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Our beliefs run the gamut ranging from sublime, spiritual matters to mundane ones concerning love, nutrition, and political views—anything we can take a position on.
When entangled in one’s negative emotions, belief is quite a word to toss around to see if there is a viable reason for having them.
Anger, hatred, and jealousy are examples of feelings that have weighed on me in the past, but for the good fortune of a chance encounter with a stranger, may continue to do so.
I was ascending a steep hill on the Kona Coast of the Big Island of Hawaii, when my motorcycle broke down. It stopped and would not start no matter much I tried. I persisted in my efforts when Jack pulled over in his jeep to help. About one minute later, the bike started and before I could say “Thank you,” I was invited for a puff of opium at Jack’s place a short distance away. Of course, I accepted, finding my new friend’s invitation unexpectedly fine.
So, I followed Jack to his house a short distance away, a modest house with an 18-foot sailboat on its side in the yard, and an absolutely gorgeous woman standing in the doorway greeting us.
I quickly learned Susan and Jack were perfect hosts but for reasons entirely unexpected. Five years earlier, Jack—then a naive 20-year-old—had a satori while sitting in the back of a car while his two friends purchased grain and beans in San Francisco’s wholesale district. Jack’s choice to sit in the back surprised his friends as it was their custom to shop together, but it proved fortuitous for Jack and led to converting their commune—like house into a temple and Jack its abbot.
While his friends shopped, Jack practiced zen and had a sudden awakening, peed in his pants, and without being aware of what was going on, got out of the car to help his friends carry the hundred-pound sacks of beans and grain to the car.
Motioning to his friends to put one sack on each shoulder, Jack—built like a traditional hippie—carried the two bags to the car and dumped them in the trunk. Only then did Jack come out of his state of heightened awareness.
On the way home they pulled over for gas and Jack insisted they purchase the “Turn off your Motor” sign hanging near the pumps. Jack prevailed over his startled friends’ protests to negotiate the purchase. Arriving home, Jack had the sign nailed over the front door of their place, and henceforth their commune became a temple.
After a few years running the temple, Jack decided he should sail his boat, a boat basically designed for staying near port, and with no open ocean sailing experience, he sailed off to Hawaii…and made it. Susan’s faith in him must have been truly tested when she assented to join him.
Learning a bit about Jack, I turned the topic to spirituality and philosophy thinking I might be the educator rather than listener. But, of course, the tables were quickly turned as my metaphysical speculations were incised with surgical precision when Jack, a good listener, said six words that never left me, “Be careful of that word belief.”
I believed in everything spiritual at the time—beliefs that I was to later realize were born of my naive proclivity for speculation. Jack exposed the fact that I had no idea what I was talking about, and a couple of hours later I rode back to my place realizing I had a lot to learn, a lot to reevaluate, and to be careful with the word “believe.”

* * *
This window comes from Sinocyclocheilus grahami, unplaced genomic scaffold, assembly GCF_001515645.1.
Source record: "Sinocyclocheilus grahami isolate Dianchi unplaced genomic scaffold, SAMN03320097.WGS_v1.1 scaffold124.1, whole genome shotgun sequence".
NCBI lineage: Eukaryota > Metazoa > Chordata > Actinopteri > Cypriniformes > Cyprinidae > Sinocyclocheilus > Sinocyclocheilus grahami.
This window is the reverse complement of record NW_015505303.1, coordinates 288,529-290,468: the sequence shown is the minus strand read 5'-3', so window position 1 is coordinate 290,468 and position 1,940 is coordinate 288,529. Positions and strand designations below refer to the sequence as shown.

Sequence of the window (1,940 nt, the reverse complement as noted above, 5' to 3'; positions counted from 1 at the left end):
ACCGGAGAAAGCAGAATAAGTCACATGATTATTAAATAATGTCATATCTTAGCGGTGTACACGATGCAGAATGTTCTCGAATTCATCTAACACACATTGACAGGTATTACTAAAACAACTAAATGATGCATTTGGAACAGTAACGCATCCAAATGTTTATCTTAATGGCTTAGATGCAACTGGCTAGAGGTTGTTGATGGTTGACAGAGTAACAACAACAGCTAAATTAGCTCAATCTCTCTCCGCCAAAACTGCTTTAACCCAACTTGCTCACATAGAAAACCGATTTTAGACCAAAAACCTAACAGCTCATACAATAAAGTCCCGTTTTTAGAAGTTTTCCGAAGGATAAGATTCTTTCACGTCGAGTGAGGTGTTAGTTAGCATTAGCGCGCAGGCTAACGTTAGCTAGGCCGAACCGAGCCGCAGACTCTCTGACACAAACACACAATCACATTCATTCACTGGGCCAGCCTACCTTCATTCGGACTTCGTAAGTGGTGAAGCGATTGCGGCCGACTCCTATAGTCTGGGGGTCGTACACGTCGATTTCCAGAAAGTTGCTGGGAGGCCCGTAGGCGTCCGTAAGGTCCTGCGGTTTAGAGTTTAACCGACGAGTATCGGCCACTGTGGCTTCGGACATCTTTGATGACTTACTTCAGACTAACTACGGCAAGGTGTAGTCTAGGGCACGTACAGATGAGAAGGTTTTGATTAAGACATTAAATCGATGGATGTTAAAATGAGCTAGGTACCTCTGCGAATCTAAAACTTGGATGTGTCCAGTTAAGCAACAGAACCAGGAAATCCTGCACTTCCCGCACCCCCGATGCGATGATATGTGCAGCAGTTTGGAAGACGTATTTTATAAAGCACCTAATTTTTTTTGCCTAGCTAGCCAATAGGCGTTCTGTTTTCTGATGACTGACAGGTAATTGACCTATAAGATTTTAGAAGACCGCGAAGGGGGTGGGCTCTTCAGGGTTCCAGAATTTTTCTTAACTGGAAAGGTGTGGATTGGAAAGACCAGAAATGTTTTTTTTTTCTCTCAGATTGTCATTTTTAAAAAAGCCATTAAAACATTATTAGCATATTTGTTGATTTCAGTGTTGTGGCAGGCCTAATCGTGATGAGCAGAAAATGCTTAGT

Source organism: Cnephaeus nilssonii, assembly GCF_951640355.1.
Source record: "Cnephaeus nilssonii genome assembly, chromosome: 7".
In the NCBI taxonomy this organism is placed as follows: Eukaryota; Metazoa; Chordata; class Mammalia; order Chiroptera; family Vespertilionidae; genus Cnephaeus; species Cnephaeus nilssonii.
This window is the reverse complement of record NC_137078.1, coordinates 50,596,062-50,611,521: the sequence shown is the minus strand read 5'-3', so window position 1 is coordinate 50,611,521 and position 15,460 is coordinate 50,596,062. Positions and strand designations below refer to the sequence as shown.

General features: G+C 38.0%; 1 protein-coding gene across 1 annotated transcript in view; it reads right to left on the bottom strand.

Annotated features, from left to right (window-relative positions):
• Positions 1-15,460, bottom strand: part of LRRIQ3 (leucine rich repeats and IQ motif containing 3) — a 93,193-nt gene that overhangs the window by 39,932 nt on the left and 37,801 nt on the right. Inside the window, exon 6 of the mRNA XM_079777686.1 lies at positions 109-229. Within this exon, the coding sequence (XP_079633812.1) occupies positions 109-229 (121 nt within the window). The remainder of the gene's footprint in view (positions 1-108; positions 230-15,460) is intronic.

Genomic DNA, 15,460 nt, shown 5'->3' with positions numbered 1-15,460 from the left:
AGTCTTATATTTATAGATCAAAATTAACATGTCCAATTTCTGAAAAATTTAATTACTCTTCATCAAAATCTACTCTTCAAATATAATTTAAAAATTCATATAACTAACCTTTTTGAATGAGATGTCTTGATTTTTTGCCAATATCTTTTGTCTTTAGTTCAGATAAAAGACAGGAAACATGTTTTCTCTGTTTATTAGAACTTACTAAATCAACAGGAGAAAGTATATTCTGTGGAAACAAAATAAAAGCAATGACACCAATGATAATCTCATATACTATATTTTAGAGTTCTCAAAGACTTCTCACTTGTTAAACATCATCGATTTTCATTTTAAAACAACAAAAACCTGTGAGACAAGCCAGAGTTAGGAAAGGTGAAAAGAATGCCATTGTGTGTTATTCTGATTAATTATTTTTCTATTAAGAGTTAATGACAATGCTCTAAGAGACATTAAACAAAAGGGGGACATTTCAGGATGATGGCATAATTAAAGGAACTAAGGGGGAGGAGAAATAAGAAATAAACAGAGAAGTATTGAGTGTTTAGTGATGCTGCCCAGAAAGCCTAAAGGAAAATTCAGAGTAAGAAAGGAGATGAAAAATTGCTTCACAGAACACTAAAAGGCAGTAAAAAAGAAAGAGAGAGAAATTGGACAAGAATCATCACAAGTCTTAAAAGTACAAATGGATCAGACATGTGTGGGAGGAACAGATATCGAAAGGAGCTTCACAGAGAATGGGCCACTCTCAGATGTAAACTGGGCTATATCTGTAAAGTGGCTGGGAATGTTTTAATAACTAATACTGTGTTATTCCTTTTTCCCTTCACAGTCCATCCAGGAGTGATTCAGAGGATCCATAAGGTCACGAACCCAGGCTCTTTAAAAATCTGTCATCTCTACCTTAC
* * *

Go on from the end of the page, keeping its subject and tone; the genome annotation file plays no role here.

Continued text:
Over the years, I have found that examining my beliefs were not restricted to educating myself of religious doctrines and philosophies closest to my heart, but mundane negative emotions as well.
Jealousy, anger, and hatred are common for various reasons, imagined or actual, and sometimes not merely adventitious, but embedded deeply in our subconscious. I fall into the last category, unfortunately, but have learned to cope, if not cure most instances of negative emotions as they are exposed as distorted “beliefs” imposed on circumstances from my end.
I examine what it is that I believe is causing me to feel cheated, disliked, jealous, demeaned, angry, and so forth. (Thankfully, not hatred.) None of us are strangers to the fact that we cannot present our best face when miserable inside and, of course, want to be uncontrived when presenting a cheerful and warm attitude toward others. Whether the cause of one’s hurt is valid or not will not make a difference until we understand why our negative emotions are justified or unjustified. As long as we ascribe the wrong reason for our negative feelings, they will burden us, whether the cause is a product of our imagination or otherwise.
The lessons I learned from Jack worked well, disentangling me from metaphysical speculation—but also proved infallible for lesser matters such as my seemingly innate mistrust of people, which, over the years, has been a source of the negative emotions outlined above.
With an aim to get a “correct” perspective, I have found that by not voicing anything on the matter of my concern, materially being cheated or personal relationships of various kinds, but instead acting as a spectator helps (which is difficult when in the thick of it). I have found that circumstances will eventually unfold in unexpected ways to reveal the truth of the matter. Exposed is the viability or lack thereof of my beliefs.
The takeaway is a bit surprising because whether we find the outcome as expected or contrary, knowing the reason why it is one way or the other is therapeutic. If we can bite our tongue and not act, our patience over the days or weeks it may take will invariably mold themselves to reveal whether we got things right or we got things wrong. Our beliefs are now established in reason, and we can move forward.